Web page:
There’s a narrative there. What if the suburb wasn’t the dreary dungeon of city folklore, but rather the city was the dangerous drain on the suburb, sucking the life out of it each morning on an increasingly carbon pumping, rage inducing commute? What if the very green economy the city craves is actually possible in the suburbs? All that happened was that the great COVID disrupter fast-tracked the shift (as disrupters inevitably do).

What if it’s a case of the suburb turning to the city and saying “It’s not me baby, it’s you. I just need some time.”

I was commenting to a friend who lives right in the middle of the Sydney CBD about the way my own suburb just thrived during COVID lockdown. He said this:

“If I can walk to get a coffee and a beer, I don’t really mind where I live. As long as I can go on foot to get those things.”

Ok, he doesn’t just mean a long mac topped up and an IPA, he means that if a suburb can do the little things of life that a city promises, without all of the hassle that accompanies city life (the trade off), then it’s worth revisiting the suburbs and staying.

And Bernard Salt agrees:

In this bold new world the suburbs cast aside their pre-corona personas and create localised communities pivoting to work-near-home collaboration spaces and education and civic facilities. The urban fabric loses its fried-egg logic and scrambles into a patchwork of self-contained but interconnected communities. Bike paths, walking trails, local tramway networks radiating from — wait for it — non-CBD hubs reorganise the logic of Australian suburbia.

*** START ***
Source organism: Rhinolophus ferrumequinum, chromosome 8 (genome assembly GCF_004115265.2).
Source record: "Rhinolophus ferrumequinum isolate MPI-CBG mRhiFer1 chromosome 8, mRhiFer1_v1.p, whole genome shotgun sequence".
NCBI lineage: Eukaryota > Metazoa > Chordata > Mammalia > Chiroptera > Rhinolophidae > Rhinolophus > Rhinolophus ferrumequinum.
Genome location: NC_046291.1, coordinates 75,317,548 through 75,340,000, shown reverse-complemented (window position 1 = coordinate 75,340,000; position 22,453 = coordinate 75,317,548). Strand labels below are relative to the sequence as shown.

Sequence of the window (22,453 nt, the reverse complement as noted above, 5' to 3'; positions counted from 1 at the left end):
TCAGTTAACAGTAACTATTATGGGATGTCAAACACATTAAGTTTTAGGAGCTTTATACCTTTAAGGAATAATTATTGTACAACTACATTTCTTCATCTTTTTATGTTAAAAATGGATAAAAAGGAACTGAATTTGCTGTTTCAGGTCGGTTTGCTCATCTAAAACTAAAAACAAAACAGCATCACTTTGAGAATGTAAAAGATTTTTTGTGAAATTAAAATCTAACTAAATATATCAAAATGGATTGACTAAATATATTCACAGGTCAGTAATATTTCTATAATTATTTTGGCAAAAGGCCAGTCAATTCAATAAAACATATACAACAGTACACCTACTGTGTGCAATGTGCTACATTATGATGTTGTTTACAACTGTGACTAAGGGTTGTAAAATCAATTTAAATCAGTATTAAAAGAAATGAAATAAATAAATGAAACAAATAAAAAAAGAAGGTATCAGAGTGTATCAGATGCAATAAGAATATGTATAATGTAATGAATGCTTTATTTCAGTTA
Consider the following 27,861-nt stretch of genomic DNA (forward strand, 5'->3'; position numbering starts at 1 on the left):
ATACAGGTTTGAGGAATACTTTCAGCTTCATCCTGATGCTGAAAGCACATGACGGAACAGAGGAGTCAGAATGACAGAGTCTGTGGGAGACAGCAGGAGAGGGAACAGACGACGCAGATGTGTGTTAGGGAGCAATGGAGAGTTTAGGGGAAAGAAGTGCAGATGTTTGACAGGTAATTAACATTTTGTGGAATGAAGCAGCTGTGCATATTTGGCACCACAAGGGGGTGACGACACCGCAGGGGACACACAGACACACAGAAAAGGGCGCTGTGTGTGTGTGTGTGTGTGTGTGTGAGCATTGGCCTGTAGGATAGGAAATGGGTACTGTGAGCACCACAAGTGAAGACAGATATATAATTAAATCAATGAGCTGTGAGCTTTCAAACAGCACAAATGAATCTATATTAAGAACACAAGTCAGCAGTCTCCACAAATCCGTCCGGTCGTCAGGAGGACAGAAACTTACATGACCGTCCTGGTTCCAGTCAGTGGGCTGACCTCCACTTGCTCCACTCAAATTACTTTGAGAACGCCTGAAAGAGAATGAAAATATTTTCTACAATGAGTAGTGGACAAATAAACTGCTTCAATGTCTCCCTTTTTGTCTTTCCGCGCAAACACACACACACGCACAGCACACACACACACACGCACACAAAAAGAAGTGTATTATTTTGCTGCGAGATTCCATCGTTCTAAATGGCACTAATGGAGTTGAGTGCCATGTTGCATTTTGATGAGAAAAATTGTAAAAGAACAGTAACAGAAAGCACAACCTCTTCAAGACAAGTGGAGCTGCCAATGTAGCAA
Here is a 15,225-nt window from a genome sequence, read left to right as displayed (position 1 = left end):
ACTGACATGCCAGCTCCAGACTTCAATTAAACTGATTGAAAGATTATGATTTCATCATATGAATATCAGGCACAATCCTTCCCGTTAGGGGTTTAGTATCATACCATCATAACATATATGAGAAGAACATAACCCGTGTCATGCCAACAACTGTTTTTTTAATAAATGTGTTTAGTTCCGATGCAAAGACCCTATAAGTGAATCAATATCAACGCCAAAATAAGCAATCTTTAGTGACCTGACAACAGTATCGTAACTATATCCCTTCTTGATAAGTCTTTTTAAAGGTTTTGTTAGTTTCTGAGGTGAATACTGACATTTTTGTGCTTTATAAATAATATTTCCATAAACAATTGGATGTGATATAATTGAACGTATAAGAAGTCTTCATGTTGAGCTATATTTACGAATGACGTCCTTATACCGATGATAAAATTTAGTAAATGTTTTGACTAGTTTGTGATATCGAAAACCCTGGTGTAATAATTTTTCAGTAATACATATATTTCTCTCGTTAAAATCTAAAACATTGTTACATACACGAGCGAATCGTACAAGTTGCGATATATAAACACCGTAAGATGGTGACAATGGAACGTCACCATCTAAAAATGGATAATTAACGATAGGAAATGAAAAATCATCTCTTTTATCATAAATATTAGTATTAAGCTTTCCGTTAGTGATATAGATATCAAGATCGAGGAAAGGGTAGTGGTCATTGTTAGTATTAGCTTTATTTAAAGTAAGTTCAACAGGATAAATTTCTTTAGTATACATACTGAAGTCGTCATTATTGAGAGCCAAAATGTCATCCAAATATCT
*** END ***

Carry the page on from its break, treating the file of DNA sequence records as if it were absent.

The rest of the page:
Suddenly it’s the suburb that looks edgy, flexible and creative. Suddenly the fried egg (CBD at centre, dormitory suburbs surrounding it), looks more poached! For so long the city has been selling us the story of connectivity and now the suburb has figured out a way to do it.

Which all reminds me of that great philosophical work by English pop band, Human League, Don’t You Want Me, who laments the fact that his girl – the one he had taken from obscurity and turned into a star – has outgrown him. He in turn gets this short-shrift response:

I was working as a waitress in a cocktail bar
That much is true
But even then, I knew I’d find a much better place
Either with or without you
The five years we have had have been such good times
I still love you
But now, I think it’s time I live my life on my own
I guess it’s just what I must do

Hello suburb, goodbye city.

And how might this impact church? How might this impact faith? How might this move away from the centres to the flexible fringes impact a church planting movement that has for so long hitched its hopes to taking the cities? We’ll leave that for next time.

I’ll leave you with The Human League and the wonders of 1980s synth pop:

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Stephen McAlpine – futureproof